Miami survives, moves to 4-0 in ACC for first time in program history

Unbeaten Miami, led by poised quarterback Malik Rosier, welcomed Syracuse to Hard Rock Stadium in Miami Gardens on Saturday looking to avoid an upset against a squad that knocked off then-No. 2 Clemson on Oct. 13 at the Carrier Dome.

Mark Richt’s No. 8 Hurricanes were coming off back-to-back last-minute thrilling wins over Florida State and Georgia Tech, respectively, and they were trying to reach 4-0 in the ACC for the first time since coming over from the Big East.

Sure enough, a little bit of history was made in the Sunshine State late Saturday afternoon, as the Hurricanes remained in the hunt for the ACC title and a possible berth in the College Football Playoff with a 27-19 win over the Orange. Miami won its 11th in a row dating to last year, and Richt moved to 15-4 since taking over the UM program.

It wasn’t always pretty, as the Miami offense was out of sync for a good portion of the game and converted just 3 of its 13 third-down attempts, but Syracuse committed 4 turnovers, and star quarterback Eric Dungey was an inefficient 13 of 41 for just 137 passing yards.

Manny Diaz’s defense made a big play on the opening possession of the game, intercepting Dungey on third-and-10 in a sign of things to come. Demetrius Jackson, though, fumbled on the return to give the ball back. After an Orange punt, the Hurricanes went on a long 13-play, 74-yard drive that featured a healthy dose of Travis Homer on the ground and Christopher Herndon IV through the air. But it stalled at the Orange 1-yard line, as Richt elected for a Michael Badgley 18-yard field goal.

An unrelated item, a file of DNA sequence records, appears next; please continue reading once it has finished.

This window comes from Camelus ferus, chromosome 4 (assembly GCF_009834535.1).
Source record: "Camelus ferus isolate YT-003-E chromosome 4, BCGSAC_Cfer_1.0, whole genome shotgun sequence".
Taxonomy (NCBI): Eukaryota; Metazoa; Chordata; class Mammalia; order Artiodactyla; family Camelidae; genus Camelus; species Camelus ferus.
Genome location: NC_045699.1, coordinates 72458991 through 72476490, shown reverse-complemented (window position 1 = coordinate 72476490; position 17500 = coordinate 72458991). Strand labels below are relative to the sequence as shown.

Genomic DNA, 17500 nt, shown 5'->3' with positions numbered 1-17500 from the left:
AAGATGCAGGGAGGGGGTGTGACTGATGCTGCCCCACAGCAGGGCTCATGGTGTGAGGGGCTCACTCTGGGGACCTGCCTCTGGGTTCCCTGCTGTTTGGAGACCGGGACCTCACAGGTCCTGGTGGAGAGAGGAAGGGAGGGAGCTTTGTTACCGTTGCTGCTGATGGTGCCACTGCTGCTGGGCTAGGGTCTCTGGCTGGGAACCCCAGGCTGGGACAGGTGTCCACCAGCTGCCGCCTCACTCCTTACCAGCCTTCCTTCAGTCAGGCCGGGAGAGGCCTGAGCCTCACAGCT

The Orange offense just couldn’t get anything going through the first quarter, and its final possession of the frame ended when Dungey was intercepted by Michael Jackson on a wheel route. Dungey finished just 1 of 8 for 12 yards with 2 picks in the first 15 minutes as the Orange couldn’t get in sync. The troubles continued when Dungey threw his third pick of the game, this time to Jaquan Johnson, on the team’s first possession of the second quarter. The dual-threat signal caller entered with 2,080 passing yards and 386 rushing yards plus 8 touchdowns on the ground.

Meanwhile, the Hurricanes began the second quarter with a touchdown, as Rosier hooked up with Herndon for a 10-yard scoring strike to finish a drive that went eight plays for 84 yards and gave them a 10-0 advantage. Rosier was white-hot to start the game, which was a change from previous weeks when he started slowly. About the only thing going wrong for the Hurricanes was the play of Ahmmon Richards, who had several drops after missing reps in practice due to his hamstring injury. He would get further banged up, as he had a noticeable limp in the fourth quarter.

Despite boasting two of the nation’s best receivers in Steve Ishmael and Ervin Philips — who came in with a combined 118 catches — the Orange had just 3 points at the half. The pair  finished with just 98 combined yards and no scores. But they were very much still in the game down 10 after the teams exchanged field goals because coach Dino Babers has a defense that is starting to play much better football.